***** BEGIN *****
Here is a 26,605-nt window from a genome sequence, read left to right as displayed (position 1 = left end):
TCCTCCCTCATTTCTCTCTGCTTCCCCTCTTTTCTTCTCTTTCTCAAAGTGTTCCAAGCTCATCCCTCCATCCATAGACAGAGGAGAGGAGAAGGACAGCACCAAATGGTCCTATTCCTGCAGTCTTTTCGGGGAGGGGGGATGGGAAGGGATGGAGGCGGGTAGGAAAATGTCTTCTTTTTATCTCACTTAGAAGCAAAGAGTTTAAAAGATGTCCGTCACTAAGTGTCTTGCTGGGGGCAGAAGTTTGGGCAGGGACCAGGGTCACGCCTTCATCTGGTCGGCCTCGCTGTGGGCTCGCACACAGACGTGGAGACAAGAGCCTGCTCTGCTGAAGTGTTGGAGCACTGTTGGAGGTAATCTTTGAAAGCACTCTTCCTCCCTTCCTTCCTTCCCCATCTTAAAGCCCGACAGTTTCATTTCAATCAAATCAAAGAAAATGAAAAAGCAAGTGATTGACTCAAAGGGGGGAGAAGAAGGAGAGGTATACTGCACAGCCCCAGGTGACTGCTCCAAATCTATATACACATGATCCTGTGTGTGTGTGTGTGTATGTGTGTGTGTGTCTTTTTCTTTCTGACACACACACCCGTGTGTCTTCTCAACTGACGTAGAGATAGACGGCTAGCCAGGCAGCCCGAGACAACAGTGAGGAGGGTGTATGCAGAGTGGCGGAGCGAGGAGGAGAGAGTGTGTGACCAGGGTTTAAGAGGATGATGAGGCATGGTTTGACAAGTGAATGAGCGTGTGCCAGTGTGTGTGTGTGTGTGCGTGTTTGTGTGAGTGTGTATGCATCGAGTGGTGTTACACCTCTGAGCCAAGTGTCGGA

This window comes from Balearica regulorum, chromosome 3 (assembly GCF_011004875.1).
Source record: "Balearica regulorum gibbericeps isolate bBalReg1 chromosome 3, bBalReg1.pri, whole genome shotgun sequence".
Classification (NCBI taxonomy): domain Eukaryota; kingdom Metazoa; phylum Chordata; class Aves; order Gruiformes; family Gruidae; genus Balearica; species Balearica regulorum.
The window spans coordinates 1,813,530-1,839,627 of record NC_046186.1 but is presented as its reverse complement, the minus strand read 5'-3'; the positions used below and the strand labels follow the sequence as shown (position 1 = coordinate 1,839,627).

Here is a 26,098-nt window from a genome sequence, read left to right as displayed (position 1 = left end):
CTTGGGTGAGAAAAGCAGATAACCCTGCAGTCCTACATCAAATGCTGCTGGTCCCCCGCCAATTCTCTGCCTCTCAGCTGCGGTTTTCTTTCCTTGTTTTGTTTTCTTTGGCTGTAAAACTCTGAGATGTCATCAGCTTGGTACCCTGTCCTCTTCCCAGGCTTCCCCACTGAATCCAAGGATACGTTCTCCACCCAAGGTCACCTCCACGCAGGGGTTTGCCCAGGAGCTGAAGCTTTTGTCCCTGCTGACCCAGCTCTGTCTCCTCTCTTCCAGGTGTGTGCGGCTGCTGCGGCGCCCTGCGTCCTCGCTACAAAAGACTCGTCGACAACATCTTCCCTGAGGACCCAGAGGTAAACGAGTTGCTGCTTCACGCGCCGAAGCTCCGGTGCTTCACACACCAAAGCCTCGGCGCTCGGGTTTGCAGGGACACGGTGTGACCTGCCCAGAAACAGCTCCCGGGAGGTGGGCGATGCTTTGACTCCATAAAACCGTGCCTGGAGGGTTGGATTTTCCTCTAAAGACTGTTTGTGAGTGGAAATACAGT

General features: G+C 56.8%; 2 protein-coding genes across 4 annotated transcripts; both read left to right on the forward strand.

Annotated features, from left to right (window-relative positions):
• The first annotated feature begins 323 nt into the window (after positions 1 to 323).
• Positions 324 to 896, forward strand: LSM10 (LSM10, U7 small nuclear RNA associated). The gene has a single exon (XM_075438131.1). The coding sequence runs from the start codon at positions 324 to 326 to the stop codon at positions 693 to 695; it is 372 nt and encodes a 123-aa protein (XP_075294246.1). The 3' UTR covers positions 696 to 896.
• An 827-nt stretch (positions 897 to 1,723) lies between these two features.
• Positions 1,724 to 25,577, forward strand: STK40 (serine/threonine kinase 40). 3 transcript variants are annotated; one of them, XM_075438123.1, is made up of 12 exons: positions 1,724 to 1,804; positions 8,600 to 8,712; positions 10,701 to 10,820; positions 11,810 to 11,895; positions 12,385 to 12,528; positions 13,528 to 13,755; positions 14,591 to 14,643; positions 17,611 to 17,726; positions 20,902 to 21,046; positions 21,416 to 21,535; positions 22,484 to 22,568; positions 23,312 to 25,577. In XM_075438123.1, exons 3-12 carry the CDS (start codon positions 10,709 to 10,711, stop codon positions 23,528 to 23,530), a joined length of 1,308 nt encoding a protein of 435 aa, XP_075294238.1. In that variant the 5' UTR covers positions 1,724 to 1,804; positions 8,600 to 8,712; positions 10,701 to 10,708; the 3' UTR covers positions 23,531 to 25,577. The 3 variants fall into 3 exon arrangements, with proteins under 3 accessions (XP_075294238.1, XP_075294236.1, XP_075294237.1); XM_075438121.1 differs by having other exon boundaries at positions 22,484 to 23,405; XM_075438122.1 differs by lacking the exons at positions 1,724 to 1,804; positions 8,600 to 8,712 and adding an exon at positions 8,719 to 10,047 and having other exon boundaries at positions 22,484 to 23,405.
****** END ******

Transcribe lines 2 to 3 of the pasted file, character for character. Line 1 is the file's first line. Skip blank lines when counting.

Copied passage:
TCCTCCCTCATTTCTCTCTGCTTCCCCTCTTTTCTTCTCTTTCTCAAAGTGTTCCAAGCTCATCCCTCCATCCATAGACAGAGGAGAGGAGAAGGACAGCACCAAATGGTCCTATTCCTGCAGTCTTTTCGGGGAGGGGGGATGGGAAGGGATGGAGGCGGGTAGGAAAATGTCTTCTTTTTATCTCACTTAGAAGCAAAGAGTTTAAAAGATGTCCGTCACTAAGTGTCTTGCTGGGGGCAGAAGTTTGGGCAGGGACCAGGGTCACGCCTTCATCTGGTCGGCCTCGCTGTGGGCTCGCACACAGACGTGGAGACAAGAGCCTGCTCTGCTGAAGTGTTGGAGCACTGTTGGAGGTAATCTTTGAAAGCACTCTTCCTCCCTTCCTTCCTTCCCCATCTTAAAGCCCGACAGTTTCATTTCAATCAAATCAAAGAAAATGAAAAAGCAAGTGATTGACTCAAAGGGGGGAGAAGAAGGAGAGGTATACTGCACAGCCCCAGGTGACTGCTCCAAATCTATATACACATGATCCTGTGTGTGTGTGTGTGTATGTGTGTGTGTGTCTTTTTCTTTCTGACACACACACCCGTGTGTCTTCTCAACTGACGTAGAGATAGACGGCTAGCCAGGCAGCCCGAGACAACAGTGAGGAGGGTGTATGCAGAGTGGCGGAGCGAGGAGGAGAGAGTGTGTGACCAGGGTTTAAGAGGATGATGAGGCATGGTTTGACAAGTGAATGAGCGTGTGCCAGTGTGTGTGTGTGTGTGCGTGTTTGTGTGAGTGTGTATGCATCGAGTGGTGTTACACCTCTGAGCCAAGTGTCGGA

This window comes from Balearica regulorum, chromosome 3 (assembly GCF_011004875.1).